Thursday, October 18, 2007

Thursday Thirteen #34

Oklahoma Wildflowers

1. Small Bindweed (Hedge Bells, Corn Lily, Corn Bind, Bear Bind) - These pinkish-white flowers have long stems that bind to and climb up nearby tall crops. I think they look pretty out in the fields, adding a bit of color to the wheat, but I know they're not something a farmer wants filling his field.

2. Wild Rose (Prairie Rose, Climbing Rose, Rose Blush) - The long stems of this plant are prickly, but if women are roses, then these pink flowers remind me very much of pioneer women. They're beautiful, but simply made, and you can tell by looking at them that they haven't had the luxury of care and cultivation. They grow where they are and make the best out of bad soil.

3. Queen Ann's Thistle (Musk Thistle, Plumeless Thistle, Bank Thistle) - It's a big no-no to have thistle in the fields around here. Farmers get fined if they have a certain kind that is particularly big and nasty. I don't know if it's this specific one or not, but I happen to like thistles. They're incredibly prickly, but I have just enough Scottish blood to think they're beautiful.

4. Antelope Horns (Creeping Milkweed) - The flower part of this plant are greenish clusters with little white tips. The inside of the stems are full of a thick, white, milky substance that I think looks and acts more like Elmer's Glue than milk.

5. Devil's Claw (Proboscis Flower, Ram's Horn, Unicorn Plant, Elephant's Trunk, Double Claw) - I can't say I've ever noticed the actual plant, but the big claw shaped seed pods are unmistakable. I remember these in West Texas too.

6. Purple Coneflower - I can't say I've ever really liked coneflowers. I can't describe why, I just don't. There's just something rude about them. At least the purple ones have some nice color to commend them.

7. Bluebonnet (Texas Lupine) - Ok, so these are mostly in Texas, but we have a few here, and I've always loved them. (Having been born in Texas)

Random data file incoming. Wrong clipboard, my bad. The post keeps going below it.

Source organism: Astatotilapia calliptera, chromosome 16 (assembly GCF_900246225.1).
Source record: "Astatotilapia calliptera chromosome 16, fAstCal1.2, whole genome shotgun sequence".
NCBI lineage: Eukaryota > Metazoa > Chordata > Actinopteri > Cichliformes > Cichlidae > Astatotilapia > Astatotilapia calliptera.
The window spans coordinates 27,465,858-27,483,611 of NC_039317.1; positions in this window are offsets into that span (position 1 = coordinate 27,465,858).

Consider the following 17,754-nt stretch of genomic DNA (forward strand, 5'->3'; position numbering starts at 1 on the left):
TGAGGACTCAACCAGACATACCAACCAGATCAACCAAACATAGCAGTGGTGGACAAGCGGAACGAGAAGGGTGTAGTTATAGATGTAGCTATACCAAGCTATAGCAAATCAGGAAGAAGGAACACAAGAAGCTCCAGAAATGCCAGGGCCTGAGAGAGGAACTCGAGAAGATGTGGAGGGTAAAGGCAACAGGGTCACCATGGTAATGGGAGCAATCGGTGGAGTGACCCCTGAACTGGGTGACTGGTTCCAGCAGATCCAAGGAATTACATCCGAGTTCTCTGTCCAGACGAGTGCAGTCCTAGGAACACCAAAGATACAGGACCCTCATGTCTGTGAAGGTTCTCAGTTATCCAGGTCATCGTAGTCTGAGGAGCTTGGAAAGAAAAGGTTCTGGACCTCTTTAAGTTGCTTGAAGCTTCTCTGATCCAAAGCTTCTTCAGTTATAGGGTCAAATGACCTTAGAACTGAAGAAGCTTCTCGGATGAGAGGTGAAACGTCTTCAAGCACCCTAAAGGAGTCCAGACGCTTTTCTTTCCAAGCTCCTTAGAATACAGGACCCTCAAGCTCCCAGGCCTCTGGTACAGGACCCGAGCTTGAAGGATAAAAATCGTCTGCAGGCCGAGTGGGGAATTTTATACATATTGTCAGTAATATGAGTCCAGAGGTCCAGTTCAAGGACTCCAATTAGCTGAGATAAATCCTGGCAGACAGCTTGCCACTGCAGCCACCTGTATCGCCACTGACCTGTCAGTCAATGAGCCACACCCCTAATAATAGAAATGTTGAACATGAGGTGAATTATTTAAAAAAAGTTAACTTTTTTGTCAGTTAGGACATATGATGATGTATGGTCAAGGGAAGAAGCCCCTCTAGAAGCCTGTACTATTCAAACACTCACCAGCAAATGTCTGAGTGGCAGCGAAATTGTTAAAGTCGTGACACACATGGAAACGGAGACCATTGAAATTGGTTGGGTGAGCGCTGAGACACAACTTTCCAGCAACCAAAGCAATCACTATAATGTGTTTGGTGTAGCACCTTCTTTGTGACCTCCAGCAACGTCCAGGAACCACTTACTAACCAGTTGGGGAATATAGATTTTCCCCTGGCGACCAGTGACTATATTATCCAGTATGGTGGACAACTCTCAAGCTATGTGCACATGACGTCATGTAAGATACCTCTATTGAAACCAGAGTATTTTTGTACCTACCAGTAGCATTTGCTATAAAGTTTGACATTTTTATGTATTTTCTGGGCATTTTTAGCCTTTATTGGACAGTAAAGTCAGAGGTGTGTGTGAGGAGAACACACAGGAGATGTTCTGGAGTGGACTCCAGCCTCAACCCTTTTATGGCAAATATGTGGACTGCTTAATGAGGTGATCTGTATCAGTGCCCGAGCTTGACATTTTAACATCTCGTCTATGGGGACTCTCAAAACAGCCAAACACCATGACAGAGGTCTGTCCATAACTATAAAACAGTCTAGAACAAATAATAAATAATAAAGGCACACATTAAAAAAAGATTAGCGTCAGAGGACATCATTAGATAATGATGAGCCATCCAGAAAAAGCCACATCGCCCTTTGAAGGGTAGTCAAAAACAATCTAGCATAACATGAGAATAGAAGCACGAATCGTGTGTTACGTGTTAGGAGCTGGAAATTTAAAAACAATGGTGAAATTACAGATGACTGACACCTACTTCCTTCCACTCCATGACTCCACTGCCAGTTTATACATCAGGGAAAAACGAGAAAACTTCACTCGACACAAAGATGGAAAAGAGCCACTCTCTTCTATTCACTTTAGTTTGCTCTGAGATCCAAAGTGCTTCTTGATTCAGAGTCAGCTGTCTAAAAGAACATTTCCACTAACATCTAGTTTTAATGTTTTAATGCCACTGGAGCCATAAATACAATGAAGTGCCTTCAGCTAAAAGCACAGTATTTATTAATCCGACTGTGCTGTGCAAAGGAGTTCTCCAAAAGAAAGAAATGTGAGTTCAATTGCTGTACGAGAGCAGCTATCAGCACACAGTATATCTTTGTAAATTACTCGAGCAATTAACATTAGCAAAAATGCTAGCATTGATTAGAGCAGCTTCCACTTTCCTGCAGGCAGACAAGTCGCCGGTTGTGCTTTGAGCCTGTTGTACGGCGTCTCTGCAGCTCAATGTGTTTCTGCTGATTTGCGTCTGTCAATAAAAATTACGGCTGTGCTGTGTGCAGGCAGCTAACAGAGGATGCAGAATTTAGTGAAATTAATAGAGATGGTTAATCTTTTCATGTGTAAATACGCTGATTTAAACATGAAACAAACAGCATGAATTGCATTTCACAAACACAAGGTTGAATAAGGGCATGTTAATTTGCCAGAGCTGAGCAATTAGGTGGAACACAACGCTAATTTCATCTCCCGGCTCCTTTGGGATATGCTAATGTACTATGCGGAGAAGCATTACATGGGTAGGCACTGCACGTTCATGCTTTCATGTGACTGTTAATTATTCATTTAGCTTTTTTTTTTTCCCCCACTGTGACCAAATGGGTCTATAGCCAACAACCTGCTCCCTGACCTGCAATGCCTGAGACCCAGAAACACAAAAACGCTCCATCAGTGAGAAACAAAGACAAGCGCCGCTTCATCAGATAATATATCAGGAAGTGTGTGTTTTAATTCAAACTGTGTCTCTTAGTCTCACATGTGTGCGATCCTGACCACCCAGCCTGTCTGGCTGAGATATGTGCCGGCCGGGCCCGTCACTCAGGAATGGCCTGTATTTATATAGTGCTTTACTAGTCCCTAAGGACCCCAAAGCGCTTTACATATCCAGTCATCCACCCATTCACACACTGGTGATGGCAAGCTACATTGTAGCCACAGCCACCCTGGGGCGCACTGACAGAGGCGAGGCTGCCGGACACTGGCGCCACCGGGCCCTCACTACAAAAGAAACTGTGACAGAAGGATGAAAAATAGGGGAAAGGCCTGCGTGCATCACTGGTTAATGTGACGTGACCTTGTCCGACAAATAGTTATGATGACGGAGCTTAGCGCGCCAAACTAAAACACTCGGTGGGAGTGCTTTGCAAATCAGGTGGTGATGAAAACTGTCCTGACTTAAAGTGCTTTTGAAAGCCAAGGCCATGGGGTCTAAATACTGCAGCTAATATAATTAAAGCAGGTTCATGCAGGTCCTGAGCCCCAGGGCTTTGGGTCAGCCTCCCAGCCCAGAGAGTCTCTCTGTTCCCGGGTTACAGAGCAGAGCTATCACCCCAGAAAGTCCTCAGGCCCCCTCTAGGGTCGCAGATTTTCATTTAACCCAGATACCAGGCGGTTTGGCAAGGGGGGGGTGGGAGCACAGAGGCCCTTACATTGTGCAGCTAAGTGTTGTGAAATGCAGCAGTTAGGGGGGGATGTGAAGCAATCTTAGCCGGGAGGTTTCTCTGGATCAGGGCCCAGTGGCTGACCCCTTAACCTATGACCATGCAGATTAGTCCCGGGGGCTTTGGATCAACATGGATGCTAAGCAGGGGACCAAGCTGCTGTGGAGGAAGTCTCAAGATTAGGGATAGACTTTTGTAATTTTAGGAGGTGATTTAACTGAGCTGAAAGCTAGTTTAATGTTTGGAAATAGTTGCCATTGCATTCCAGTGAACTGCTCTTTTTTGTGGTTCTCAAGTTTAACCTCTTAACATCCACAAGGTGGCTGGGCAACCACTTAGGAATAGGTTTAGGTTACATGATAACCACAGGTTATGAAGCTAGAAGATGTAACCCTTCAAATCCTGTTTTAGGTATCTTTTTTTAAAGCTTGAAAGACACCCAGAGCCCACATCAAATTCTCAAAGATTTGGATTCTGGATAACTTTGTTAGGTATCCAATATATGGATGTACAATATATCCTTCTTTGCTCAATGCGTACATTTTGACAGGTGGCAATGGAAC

8. Common Sunflower (Comb Flower, Larea Bell, Golden Bell) - These tall wild sunflowers grow everywhere. In big scrap piles, in the fields. They're very resilient.

9. Blue Morning Glory - It always makes me feel good to know that there are flowers that are early birds too. These are pretty bluish purple flowers in the shapes of trumpets (without all the keys and tubes, you know).

10. Large-flowered Tickseed - Despite the name, these are actually pretty little yellow flowers, and they will grow in rocky and dry soil where precious little else will grown.

11. Water Lily (Yellow Nelumbo, Pond Nut, Wonkapin, American Lotus) - These only grow in those dark murky lakes that give me the willies. I love the Lilies, but the lakes I've seen them growing in made me shiver. Ick.

12. Bear Grass (Soap Weed, Adam's Needle, Palmillo) - These tall thick petaled plants are very distinctive, growing along the highways and out in rocky places. They are a dessert plant, or at least look like one, and belong to the Yucca family.

13. Henbit (Dead Nettle) - Despite the unflattering names, this tiny little plant is actually one of my favorites. It grows in the yards of those of us who don't baby and fertilize our grass. They come out in the spring before the Bermuda Grass, so while everyone elses lawn is dead and boring, mine has this lovely purple flush to it, and green leaves.

These flowers were all found in the book Oklahoma Wildflowers by Doyle McCoy.

I'm in a hurry, so if there are typos and things that offend anyone's grammar sensibilities, please forgive me. I'm already late for something.


Darla said...

That's something I've really missed about Texas--the wildflowers. There just don't seem to be as many here in Germany.

Qtpies7 said...

I am not big on thistles. Well, flowers in general, but I love Iris'.

Kat said...

Arkansas has a lot of sunflowers too. I love them because they grow so fast and get so tall. Happy TT! Mine is up.

Sarah said...

Very pretty! I love flowers! Very informational...nice post~
Happy TT!

aftergrace said...

Thanks for the floral tidbits. I love flowers, especially wild ones.

Denise Patrick said...

My husband considers Morning Glory another type of bindweed. I think it's pretty, but it gets everywhere!

Happy TT!